I spent the lead up to the last Super Bowl hoping someone in the media would ask Tom Brady or Bruce Arians if they had anything to say to Brown’s victims. For someone to ask Brady why he felt comfortable bringing a man accused of harming multiple women into his home, where his wife and young daughter live. For someone to ask Arians how he could claim to be an advocate for the women on his staff while still employing Brown. Those questions never came. They never do.
Here’s a fun exercise to illustrate my point: Try pointing out the NFL’s lip service to combatting domestic violence and sexual assault on social media. Those of us who speak out often about athletes who are violent to women wind up with all manner of threats and insults in our Twitter replies and messages, because how dare we criticize a guy who is really good at football, when it was probably some gold-digging whore trying to steal his money? And it’s not just a few men who like to jump into our mentions with misogynist abuse. It’s many men.
Hell, we don’t even have to say anything controversial to get dragged by men. Here’s a message ESPN’s Mina Kimes shared on Sunday:
It’s easy to laugh at how ridiculous Charles Brown is, and he was rightfully dragged on Twitter for being a basement-dwelling troll. But the fact is that women in sports media get a lot of messages like this (and many that are much, much worse) on a regular basis. And I never get more of them than during the NFL season. There’s something hyper-masculine about the way the game is presented by the league and it’s partners that gives horrible men permission to let loose on women. And they do.
She’s right. It never stops.
And then there was Ben Roethlisberger’s Monday Night game last night, during which the MNF broadcast crew twisted themselves into pretzels to avoid mentioning that Roethlisberger has been accused of rape by multiple women and was suspended by the league because of the sheer number of stories of his disgusting behavior toward women. Unless you Google it, you’d never find out about Roethlisberger’s history, because God knows the NFL and ESPN aren’t going to bring it up.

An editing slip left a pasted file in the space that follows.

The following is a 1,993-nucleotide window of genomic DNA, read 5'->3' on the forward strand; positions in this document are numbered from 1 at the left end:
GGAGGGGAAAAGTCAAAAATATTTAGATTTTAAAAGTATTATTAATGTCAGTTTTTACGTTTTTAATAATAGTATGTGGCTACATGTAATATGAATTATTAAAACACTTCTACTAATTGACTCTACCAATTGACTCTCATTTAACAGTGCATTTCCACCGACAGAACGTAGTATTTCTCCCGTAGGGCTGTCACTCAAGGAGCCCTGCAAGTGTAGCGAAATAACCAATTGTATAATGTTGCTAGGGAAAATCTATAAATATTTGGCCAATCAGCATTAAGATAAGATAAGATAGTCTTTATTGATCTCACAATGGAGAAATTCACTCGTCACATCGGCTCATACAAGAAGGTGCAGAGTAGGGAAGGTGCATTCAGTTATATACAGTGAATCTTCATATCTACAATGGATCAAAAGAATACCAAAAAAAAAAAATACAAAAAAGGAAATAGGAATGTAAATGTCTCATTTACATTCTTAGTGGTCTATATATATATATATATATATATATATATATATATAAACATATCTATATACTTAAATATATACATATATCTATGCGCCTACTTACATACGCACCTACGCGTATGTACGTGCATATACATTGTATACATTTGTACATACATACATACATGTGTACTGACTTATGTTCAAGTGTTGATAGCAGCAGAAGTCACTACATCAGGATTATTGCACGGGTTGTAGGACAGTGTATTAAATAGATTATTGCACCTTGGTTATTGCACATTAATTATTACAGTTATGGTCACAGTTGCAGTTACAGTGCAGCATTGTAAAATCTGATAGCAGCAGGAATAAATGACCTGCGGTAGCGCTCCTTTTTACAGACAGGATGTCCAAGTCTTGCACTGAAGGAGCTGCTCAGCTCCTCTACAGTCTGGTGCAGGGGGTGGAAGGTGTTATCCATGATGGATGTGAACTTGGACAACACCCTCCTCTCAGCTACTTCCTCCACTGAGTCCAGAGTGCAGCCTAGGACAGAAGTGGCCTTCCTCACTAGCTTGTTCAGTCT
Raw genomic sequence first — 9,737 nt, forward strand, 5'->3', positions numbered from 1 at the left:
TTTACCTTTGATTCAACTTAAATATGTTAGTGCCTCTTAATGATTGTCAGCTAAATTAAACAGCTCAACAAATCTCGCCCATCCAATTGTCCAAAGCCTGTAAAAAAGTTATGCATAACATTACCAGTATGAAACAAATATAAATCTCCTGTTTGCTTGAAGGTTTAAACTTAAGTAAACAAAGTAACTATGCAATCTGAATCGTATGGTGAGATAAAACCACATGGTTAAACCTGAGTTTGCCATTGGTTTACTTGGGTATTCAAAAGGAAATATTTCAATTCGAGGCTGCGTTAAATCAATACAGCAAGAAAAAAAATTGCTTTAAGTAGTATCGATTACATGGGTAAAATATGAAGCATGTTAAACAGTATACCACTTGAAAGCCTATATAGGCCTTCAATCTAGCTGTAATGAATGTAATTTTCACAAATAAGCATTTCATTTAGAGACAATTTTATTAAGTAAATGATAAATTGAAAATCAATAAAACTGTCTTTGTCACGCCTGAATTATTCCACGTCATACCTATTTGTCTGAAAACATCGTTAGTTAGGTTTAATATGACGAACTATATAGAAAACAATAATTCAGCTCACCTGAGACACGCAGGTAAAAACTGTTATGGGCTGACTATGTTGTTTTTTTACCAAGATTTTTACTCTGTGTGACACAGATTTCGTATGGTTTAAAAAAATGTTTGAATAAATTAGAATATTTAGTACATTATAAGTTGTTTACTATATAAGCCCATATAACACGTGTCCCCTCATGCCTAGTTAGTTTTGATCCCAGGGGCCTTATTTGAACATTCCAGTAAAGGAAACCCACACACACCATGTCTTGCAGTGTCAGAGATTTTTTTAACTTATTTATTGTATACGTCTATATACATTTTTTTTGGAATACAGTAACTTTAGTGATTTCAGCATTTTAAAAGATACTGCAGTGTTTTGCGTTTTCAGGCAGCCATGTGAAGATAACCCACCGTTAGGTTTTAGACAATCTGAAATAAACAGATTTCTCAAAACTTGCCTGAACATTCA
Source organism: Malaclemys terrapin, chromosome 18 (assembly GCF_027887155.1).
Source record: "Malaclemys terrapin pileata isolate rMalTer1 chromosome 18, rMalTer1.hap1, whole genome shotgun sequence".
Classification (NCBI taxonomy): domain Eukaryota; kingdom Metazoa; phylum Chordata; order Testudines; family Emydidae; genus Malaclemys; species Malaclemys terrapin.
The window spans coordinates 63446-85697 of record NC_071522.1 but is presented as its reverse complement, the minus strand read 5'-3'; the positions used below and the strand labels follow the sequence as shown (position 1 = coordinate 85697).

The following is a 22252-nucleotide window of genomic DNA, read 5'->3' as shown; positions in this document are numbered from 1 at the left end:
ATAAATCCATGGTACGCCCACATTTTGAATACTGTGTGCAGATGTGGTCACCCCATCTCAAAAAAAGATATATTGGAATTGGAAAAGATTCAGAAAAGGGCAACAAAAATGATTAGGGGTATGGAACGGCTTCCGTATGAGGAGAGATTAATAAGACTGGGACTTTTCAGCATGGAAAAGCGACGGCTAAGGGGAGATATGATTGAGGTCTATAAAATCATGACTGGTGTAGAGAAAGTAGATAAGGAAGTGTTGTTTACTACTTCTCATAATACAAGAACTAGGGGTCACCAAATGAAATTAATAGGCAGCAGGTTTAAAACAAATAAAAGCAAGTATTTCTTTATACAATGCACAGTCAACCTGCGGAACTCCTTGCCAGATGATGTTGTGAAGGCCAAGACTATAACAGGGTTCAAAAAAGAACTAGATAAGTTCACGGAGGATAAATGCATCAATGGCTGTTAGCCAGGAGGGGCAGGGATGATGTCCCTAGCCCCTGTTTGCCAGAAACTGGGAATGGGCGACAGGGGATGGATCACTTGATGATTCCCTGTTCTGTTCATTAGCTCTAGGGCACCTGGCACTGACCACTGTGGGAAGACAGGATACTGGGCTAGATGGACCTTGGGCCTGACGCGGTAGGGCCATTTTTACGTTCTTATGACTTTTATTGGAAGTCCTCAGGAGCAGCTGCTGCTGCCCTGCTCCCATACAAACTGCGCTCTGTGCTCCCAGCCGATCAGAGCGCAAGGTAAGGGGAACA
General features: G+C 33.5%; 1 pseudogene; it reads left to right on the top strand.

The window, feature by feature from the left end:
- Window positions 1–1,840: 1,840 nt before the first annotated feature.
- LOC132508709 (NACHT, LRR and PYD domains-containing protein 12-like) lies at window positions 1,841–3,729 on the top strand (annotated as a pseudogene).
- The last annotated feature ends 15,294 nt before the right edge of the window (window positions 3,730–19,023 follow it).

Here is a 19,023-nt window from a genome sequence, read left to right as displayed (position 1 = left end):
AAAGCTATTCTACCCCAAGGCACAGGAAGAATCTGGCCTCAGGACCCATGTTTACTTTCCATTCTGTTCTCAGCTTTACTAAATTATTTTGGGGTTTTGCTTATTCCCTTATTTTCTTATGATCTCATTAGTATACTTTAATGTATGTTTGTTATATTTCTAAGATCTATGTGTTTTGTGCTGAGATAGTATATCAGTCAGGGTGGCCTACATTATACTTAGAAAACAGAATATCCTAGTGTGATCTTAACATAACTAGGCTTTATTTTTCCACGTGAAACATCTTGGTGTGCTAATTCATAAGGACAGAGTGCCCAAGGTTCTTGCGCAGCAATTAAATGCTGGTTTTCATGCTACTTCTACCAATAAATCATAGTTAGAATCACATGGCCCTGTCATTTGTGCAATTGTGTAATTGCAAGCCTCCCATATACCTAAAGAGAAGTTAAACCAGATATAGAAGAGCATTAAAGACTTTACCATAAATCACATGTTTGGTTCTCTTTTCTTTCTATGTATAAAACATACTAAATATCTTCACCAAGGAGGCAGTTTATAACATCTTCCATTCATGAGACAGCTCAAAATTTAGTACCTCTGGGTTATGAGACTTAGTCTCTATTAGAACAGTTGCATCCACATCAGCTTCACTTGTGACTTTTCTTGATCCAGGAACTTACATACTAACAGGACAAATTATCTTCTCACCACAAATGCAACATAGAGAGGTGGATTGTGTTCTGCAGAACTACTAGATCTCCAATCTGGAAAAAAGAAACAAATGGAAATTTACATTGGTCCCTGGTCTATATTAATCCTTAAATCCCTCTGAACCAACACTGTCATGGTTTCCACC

While a certain segment of men love to bring up the fact that Brown and Roethlisberger were “accused, not found guilty!” of harming women, they fail to realize that it’s likely because of their status as pro athletes they weren’t charged. It’s not evidence that the allegations were false. Rather, it’s an affirmation of the power differential between a star athlete and his team (lawyers, agents, publicists, league, teammates) and the lone woman standing against them. It’s an affirmation of the patriarchy and the status of women as second-class citizens in our society.
I didn’t intend for this column to come out as such a primal scream against the NFL, but as much as I love football, it’s hard not to come to the conclusion that the NFL itself has become a place that is exceedingly toxic to women. Does it increase the aggression with which die-hard fans treat women they encounter online (and probably in real life)? It’s hard to know, but the anecdotal evidence is hard to ignore.
As I’ve said many times before, by the NFL’s own numbers, women make up something like 47 percent of the fanbase. If that were any other demographic, the league would be falling over backwards courting and kowtowing to them, like they’ve done with casual sports bettors. I’m not sure why Roger Goodell and the league haven’t made any effort at all with women, other than they don’t have to. Let’s not forget the women outside M&T Bank Stadium wearing Ray Rice jerseys just days after we all saw the video of him knocking out his then-fiancée now wife in an elevator. Maybe we’ve just come to accept that things will never get better. Maybe we’ve all internalized societal misogyny to the point where we just don’t notice it any more. Maybe we’re as bad as the men who “just want to watch football without all the politics.”
But imagine the effect we could have if 47 percent of the fan base demanded the NFL do better.